“Shirley’s theme is still the most prominent aspect of the score,” Tyler said. “There were a few other themes that I composed for this film. One was an upward death motif that only needed a small statement to recognize something was very, very wrong in a scene and about to get worse. Also there is a new danger theme for the most evil moments in the film.”

In addition, Tyler wanted to provide a more emotional and natural theme for the struggles of one of the main characters with his past.

Scoring terror is something that has come naturally to Tyler after several excursions through horror cinema. A score like this needs to drive the roller coaster of scary shocks, nudging the viewer-listeners as they anticipate those drops and curves and, in some cases, flinging them headlong over the side of the rail. Multiple layers of spooky sonorities and progressive riffs of percussion-led synth and orchestral pads generate a fatalistic drive to the characters’ rush toward their inevitable Final Destination, building the anticipation and intensifying the payoffs, while also providing a gentle, breezy melody for the film’s gentler environment.

Recognizing that horror scores, in particular among all species of film music, are by nature manipulative – intensifying emotions, anticipating events about to occur on screen, generating heightened excitement in the viewer – Tyler purposefully geared his music to operate subtly with finesse, or ferociously with propulsion, as the storyline and visual style dictated.

“It’s so tricky!” Tyler confessed. “Sometimes the music would lead you down a path of ‘something is coming’ and sometimes it would lead you down the path of ‘everything is okay’ right before the movie hits you with a hard right to the jaw. It’s all about finding the right moment for the right tone. I just go by feel and try to remember how I felt when I see a scary film that really, really got me.”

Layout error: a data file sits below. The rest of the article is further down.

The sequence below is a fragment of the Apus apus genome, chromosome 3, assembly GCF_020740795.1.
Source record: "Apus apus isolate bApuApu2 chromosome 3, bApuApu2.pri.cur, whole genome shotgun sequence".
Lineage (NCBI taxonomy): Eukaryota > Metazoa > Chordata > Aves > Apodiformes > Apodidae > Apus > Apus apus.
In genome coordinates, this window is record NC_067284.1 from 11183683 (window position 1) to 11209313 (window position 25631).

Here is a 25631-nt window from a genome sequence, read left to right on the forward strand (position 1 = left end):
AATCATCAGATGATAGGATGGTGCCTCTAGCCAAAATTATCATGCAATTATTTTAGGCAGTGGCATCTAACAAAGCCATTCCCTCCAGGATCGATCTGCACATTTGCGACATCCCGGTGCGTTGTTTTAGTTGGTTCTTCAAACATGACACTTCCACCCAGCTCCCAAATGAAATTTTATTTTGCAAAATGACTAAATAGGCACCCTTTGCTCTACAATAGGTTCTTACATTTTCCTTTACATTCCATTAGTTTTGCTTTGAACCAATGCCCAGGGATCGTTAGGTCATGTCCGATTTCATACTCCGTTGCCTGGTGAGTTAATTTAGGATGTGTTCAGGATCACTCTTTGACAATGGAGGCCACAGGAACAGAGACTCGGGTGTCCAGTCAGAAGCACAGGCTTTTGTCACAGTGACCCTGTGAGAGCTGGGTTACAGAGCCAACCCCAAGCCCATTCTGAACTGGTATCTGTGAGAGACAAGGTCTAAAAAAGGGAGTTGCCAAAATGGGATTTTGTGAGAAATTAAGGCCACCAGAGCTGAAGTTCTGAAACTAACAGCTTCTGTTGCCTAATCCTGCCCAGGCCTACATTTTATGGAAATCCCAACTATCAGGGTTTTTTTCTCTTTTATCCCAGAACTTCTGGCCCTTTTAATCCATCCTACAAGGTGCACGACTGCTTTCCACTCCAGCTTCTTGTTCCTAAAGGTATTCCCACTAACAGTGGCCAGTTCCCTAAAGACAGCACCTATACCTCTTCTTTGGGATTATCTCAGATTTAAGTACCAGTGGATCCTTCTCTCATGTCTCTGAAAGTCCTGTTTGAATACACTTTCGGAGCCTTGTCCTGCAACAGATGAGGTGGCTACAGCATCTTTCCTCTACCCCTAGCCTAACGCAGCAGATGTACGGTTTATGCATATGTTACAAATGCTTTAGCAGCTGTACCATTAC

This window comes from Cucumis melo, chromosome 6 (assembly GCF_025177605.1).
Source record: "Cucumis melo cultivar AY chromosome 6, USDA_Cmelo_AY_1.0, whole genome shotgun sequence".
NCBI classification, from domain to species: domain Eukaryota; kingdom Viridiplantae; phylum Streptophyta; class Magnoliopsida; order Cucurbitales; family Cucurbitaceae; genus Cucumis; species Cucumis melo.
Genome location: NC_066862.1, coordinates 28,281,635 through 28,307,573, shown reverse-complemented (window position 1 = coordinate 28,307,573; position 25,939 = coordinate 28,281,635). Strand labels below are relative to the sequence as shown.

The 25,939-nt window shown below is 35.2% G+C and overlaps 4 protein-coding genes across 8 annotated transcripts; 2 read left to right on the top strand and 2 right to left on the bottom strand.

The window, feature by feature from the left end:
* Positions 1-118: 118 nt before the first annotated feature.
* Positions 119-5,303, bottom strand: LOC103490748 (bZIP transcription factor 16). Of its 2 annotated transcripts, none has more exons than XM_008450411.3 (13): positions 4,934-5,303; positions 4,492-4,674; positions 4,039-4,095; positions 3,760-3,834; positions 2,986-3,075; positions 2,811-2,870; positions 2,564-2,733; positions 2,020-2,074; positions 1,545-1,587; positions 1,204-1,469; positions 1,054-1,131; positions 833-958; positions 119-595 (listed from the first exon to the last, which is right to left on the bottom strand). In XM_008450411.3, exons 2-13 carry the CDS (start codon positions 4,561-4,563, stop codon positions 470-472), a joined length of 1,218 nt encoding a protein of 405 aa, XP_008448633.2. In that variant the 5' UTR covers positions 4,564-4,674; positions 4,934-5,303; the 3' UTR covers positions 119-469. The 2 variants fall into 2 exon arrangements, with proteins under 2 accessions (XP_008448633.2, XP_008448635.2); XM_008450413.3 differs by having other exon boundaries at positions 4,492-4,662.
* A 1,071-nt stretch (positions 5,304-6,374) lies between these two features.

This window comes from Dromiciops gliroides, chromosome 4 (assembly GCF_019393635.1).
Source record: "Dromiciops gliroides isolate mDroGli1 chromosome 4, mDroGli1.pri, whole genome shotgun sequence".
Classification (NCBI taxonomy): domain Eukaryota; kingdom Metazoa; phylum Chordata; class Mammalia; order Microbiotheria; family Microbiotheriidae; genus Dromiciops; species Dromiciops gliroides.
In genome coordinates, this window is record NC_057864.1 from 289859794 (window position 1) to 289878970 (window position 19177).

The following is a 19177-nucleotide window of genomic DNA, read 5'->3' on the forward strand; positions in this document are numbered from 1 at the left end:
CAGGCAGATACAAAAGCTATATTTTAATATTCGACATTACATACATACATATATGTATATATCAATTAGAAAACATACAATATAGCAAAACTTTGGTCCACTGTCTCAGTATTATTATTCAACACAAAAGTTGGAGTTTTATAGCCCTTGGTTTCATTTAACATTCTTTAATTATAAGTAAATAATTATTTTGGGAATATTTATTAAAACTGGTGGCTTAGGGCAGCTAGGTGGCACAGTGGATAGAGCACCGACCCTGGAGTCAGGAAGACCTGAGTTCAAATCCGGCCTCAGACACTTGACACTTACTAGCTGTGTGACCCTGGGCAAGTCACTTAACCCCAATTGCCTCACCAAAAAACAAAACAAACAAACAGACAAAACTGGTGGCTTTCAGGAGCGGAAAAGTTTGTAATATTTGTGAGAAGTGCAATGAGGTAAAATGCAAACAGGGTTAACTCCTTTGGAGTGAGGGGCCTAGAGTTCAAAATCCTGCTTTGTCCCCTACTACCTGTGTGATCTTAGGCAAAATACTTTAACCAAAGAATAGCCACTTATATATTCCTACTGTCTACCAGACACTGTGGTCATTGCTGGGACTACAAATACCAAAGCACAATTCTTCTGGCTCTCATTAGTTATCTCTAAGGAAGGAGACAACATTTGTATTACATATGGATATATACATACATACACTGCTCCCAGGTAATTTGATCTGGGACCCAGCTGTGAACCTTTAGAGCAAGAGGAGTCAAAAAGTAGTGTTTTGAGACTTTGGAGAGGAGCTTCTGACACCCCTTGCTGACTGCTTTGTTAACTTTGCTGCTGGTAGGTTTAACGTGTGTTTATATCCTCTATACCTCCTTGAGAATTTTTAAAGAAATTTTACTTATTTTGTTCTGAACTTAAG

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The hybrid nature of contemporary film scores – the mix of synths with symphs – have become the norm for modern action films and horror thrillers and almost dictates how a composer will proceed, especially in a franchise like this, which largely depends on following successful formulas and meeting audience expectations. At the same time, composers like Tyler cannot help creatingsomething that strives to make a new or personal musical statement.

“The hybrid style is certainly present now,” agreed Tyler. “I think it depends on the feel of the film. There are films that I score that are purely orchestral of course, and I love their purity. But I always try to make hybrid scores natural. The non-orchestral elements mostly come from instruments that I record with a microphone. The more I can record live the happier I am!”

Tyler has recently been signed to score Sylvester Stallone’s Latin American mercenary action film, THE EXPENDABLES, set for release next August. He is also set to score George Gallo’s psychological thriller, COLUMBUS CIRCLE as well as the next big science fiction invasion thriller, BATTLE: LOS ANGELES, currently filming and planned for release in February, 2011.

For more information on Brian Tyler, see: www.briantyler.com.

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About the Author

Randall Larson

Randall Larson contributed “The Score” column to Cinefantastique magazine from 1983 to 1999. The author of Musique Fantastique, A Survey of Film Music in the Fantastic Cinema (1984) and Music from the House of Hammer (1996), Larson also published CinemaScore: The Film Music Journal during the 1980s. He currently writes a bi-weekly film music column for buysoundtrax.com, reviews horror soundtrack CDs for Cemetery Dance magazine, writes for Music from the Movies and Film Music magazines, and writes soundtrack CD liner note books.